An NLRP3 Mutation Causes Arthropathy and Osteoporosis in Humanized Mice.
The NLRP3 inflammasome plays a critical role in host defense by facilitating caspase I activation and maturation of IL-1β and IL-18, whereas dysregulation of inflammasome activity results in autoinflammatory disease. Factors regulating human NLRP3 activity that contribute to the phenotypic heterogeneity of NLRP3-related diseases have largely been inferred from the study of Nlrp3 mutant mice. By generating a mouse line in which the NLRP3 locus is humanized by syntenic replacement, we show the functioning of the human NLRP3 proteins in vivo, demonstrating the ability of the human inflammasome to orchestrate immune reactions in response to innate stimuli. Humanized mice expressing disease-associated mutations develop normally but display acute sensitivity to endotoxin and develop progressive and debilitating arthritis characterized by granulocytic infiltrates, elevated cytokines, erosion of bones, and osteoporosis. This NLRP3-dependent arthritis model provides a platform for testing therapeutic reagents targeting the human inflammasome.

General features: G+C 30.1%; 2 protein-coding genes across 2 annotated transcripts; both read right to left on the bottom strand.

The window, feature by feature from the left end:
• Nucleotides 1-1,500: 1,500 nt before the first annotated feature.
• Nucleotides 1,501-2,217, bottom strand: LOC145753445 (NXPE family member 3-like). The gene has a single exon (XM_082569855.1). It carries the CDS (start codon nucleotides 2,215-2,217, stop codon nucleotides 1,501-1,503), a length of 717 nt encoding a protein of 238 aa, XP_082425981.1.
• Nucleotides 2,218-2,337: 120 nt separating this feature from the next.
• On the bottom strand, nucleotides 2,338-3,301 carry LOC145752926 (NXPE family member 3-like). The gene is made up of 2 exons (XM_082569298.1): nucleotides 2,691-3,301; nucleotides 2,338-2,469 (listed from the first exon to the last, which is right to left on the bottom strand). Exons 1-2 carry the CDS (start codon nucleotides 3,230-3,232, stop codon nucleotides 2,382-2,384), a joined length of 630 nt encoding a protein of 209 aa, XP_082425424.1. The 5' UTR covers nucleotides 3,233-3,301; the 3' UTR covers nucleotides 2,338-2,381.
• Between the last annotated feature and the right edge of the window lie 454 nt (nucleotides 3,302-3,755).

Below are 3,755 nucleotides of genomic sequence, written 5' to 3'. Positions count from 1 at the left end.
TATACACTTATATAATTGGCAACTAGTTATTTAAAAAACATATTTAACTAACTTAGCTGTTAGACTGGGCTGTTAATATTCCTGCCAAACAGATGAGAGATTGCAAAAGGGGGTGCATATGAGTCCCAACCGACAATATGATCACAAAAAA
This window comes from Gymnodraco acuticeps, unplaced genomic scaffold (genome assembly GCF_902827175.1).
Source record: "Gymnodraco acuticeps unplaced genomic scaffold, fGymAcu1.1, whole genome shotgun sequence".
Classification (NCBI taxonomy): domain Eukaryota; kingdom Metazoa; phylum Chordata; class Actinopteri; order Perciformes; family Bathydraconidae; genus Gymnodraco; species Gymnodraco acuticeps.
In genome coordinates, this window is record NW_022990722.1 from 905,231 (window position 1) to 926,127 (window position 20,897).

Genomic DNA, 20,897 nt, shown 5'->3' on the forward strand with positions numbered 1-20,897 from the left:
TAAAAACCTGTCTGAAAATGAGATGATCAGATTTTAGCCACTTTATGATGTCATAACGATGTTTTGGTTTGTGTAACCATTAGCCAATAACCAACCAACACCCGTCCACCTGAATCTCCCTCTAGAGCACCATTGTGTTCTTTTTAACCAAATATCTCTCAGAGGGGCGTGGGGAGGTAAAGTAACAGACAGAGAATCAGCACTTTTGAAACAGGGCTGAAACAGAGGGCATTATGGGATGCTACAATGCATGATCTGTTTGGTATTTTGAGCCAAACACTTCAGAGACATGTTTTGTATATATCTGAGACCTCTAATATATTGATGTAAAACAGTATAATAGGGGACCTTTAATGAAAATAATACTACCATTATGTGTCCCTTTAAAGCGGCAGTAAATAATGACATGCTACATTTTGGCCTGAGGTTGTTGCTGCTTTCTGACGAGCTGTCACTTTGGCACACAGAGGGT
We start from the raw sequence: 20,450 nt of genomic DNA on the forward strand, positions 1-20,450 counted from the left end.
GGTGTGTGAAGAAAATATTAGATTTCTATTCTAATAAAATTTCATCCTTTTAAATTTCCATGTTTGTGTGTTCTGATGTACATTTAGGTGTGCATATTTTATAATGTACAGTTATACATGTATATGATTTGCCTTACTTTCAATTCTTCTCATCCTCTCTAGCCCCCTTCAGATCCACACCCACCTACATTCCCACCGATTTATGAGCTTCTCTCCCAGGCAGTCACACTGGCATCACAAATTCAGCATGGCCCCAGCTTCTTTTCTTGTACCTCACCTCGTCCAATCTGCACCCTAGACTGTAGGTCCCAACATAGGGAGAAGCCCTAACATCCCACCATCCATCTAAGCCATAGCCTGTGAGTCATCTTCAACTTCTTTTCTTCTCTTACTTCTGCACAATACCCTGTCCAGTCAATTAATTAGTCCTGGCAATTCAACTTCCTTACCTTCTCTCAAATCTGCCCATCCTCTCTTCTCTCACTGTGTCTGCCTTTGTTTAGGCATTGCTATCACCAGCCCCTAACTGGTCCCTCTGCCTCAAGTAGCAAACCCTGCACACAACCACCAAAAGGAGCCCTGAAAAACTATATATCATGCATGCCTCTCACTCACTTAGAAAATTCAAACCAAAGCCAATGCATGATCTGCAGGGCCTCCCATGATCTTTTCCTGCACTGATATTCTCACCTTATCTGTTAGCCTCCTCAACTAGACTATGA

Snouwaert, JN; Nguyen, M; Repenning, PW; Dye, R; Livingston, EW; Kovarova, M; Moy, SS; Brigman, BE; Bateman, TA; Ting, JP-Y; Koller, BH
Volume / Issue
Start / End Page
Electronic International Standard Serial Number (EISSN)
Digital Object Identifier (DOI)